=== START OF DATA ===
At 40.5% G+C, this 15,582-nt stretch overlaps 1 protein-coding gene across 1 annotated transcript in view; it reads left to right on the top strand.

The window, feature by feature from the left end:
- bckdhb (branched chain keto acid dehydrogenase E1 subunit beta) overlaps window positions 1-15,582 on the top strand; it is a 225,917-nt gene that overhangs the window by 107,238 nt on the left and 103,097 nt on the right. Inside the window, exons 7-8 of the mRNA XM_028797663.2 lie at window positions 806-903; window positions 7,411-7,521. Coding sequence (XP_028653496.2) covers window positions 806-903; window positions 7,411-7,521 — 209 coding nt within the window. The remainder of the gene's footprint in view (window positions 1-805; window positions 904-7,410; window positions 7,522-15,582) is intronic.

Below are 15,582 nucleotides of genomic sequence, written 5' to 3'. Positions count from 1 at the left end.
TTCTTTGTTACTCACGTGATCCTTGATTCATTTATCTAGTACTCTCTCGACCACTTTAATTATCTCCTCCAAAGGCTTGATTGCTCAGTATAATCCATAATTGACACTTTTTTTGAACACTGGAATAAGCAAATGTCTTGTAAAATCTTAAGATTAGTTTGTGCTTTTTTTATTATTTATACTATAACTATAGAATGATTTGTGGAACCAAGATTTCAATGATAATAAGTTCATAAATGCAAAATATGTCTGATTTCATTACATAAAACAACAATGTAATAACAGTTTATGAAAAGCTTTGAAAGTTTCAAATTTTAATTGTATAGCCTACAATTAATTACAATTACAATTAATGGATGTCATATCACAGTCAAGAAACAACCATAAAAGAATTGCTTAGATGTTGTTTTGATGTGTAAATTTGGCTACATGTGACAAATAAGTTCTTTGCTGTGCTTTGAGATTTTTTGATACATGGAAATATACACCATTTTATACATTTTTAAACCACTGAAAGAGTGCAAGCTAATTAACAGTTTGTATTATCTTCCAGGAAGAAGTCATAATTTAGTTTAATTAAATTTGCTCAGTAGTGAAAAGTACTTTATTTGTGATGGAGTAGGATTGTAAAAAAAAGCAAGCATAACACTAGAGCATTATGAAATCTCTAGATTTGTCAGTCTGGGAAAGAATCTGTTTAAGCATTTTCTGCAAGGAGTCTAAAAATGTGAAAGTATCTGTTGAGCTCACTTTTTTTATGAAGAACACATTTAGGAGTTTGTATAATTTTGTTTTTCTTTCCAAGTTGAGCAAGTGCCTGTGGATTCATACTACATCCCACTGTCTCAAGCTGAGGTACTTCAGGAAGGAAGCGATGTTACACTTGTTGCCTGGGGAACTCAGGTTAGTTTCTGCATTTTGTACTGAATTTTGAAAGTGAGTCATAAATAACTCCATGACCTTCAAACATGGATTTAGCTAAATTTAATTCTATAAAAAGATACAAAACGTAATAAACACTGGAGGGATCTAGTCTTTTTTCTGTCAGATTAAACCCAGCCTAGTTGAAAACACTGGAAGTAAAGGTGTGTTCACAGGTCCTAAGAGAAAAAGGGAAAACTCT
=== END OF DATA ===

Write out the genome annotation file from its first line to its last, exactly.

At 40.5% G+C, this 15,582-nt stretch overlaps 1 protein-coding gene across 1 annotated transcript in view; it reads left to right on the top strand.

The window, feature by feature from the left end:
- bckdhb (branched chain keto acid dehydrogenase E1 subunit beta) overlaps window positions 1-15,582 on the top strand; it is a 225,917-nt gene that overhangs the window by 107,238 nt on the left and 103,097 nt on the right. Inside the window, exons 7-8 of the mRNA XM_028797663.2 lie at window positions 806-903; window positions 7,411-7,521. Coding sequence (XP_028653496.2) covers window positions 806-903; window positions 7,411-7,521 — 209 coding nt within the window. The remainder of the gene's footprint in view (window positions 1-805; window positions 904-7,410; window positions 7,522-15,582) is intronic.

Below are 15,582 nucleotides of genomic sequence, written 5' to 3'. Positions count from 1 at the left end.
TTCTTTGTTACTCACGTGATCCTTGATTCATTTATCTAGTACTCTCTCGACCACTTTAATTATCTCCTCCAAAGGCTTGATTGCTCAGTATAATCCATAATTGACACTTTTTTTGAACACTGGAATAAGCAAATGTCTTGTAAAATCTTAAGATTAGTTTGTGCTTTTTTTATTATTTATACTATAACTATAGAATGATTTGTGGAACCAAGATTTCAATGATAATAAGTTCATAAATGCAAAATATGTCTGATTTCATTACATAAAACAACAATGTAATAACAGTTTATGAAAAGCTTTGAAAGTTTCAAATTTTAATTGTATAGCCTACAATTAATTACAATTACAATTAATGGATGTCATATCACAGTCAAGAAACAACCATAAAAGAATTGCTTAGATGTTGTTTTGATGTGTAAATTTGGCTACATGTGACAAATAAGTTCTTTGCTGTGCTTTGAGATTTTTTGATACATGGAAATATACACCATTTTATACATTTTTAAACCACTGAAAGAGTGCAAGCTAATTAACAGTTTGTATTATCTTCCAGGAAGAAGTCATAATTTAGTTTAATTAAATTTGCTCAGTAGTGAAAAGTACTTTATTTGTGATGGAGTAGGATTGTAAAAAAAAGCAAGCATAACACTAGAGCATTATGAAATCTCTAGATTTGTCAGTCTGGGAAAGAATCTGTTTAAGCATTTTCTGCAAGGAGTCTAAAAATGTGAAAGTATCTGTTGAGCTCACTTTTTTTATGAAGAACACATTTAGGAGTTTGTATAATTTTGTTTTTCTTTCCAAGTTGAGCAAGTGCCTGTGGATTCATACTACATCCCACTGTCTCAAGCTGAGGTACTTCAGGAAGGAAGCGATGTTACACTTGTTGCCTGGGGAACTCAGGTTAGTTTCTGCATTTTGTACTGAATTTTGAAAGTGAGTCATAAATAACTCCATGACCTTCAAACATGGATTTAGCTAAATTTAATTCTATAAAAAGATACAAAACGTAATAAACACTGGAGGGATCTAGTCTTTTTTCTGTCAGATTAAACCCAGCCTAGTTGAAAACACTGGAAGTAAAGGTGTGTTCACAGGTCCTAAGAGAAAAAGGGAAAACTCT